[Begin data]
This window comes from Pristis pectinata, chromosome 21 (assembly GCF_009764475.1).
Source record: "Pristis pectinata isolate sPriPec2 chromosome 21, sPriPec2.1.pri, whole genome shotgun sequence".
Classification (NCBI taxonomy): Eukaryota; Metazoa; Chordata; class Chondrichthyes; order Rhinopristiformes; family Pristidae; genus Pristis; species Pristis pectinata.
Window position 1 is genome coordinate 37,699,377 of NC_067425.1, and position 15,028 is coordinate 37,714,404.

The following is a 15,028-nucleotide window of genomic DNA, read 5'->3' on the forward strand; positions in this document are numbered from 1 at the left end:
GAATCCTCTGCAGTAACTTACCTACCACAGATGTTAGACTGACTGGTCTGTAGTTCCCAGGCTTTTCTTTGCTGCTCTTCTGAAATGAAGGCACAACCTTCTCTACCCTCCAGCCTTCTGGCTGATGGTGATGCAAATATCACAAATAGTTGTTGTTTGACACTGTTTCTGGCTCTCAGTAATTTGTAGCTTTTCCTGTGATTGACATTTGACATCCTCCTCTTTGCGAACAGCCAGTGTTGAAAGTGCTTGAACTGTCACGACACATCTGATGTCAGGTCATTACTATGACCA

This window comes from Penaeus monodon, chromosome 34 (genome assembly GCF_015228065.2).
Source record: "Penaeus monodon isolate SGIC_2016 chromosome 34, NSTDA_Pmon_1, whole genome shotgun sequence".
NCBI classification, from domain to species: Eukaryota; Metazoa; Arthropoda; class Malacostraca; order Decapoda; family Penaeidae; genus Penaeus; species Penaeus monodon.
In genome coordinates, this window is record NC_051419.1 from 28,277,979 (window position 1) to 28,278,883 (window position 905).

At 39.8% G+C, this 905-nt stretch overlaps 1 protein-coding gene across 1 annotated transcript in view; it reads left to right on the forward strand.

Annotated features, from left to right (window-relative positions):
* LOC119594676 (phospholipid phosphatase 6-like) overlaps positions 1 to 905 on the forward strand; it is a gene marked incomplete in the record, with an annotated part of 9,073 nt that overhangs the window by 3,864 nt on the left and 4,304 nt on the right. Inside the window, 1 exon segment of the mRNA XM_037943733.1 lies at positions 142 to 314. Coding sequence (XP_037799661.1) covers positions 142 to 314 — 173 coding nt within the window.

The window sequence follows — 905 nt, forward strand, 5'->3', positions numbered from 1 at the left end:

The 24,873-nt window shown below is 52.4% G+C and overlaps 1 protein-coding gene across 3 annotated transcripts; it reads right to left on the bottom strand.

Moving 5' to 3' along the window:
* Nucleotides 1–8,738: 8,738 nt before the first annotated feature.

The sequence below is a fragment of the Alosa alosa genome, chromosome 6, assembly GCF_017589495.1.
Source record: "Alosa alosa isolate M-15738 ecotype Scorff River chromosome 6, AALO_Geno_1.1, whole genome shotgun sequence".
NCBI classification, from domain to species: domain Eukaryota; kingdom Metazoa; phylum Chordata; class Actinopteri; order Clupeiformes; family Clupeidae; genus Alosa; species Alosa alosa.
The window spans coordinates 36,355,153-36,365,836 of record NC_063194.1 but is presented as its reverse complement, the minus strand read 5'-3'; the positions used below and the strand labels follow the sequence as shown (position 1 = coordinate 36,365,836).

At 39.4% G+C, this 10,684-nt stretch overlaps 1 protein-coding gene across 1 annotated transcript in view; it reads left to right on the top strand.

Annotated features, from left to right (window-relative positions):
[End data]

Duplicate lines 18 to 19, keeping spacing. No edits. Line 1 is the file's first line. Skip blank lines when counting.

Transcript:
The sequence below is a fragment of the Alosa alosa genome, chromosome 6, assembly GCF_017589495.1.
Source record: "Alosa alosa isolate M-15738 ecotype Scorff River chromosome 6, AALO_Geno_1.1, whole genome shotgun sequence".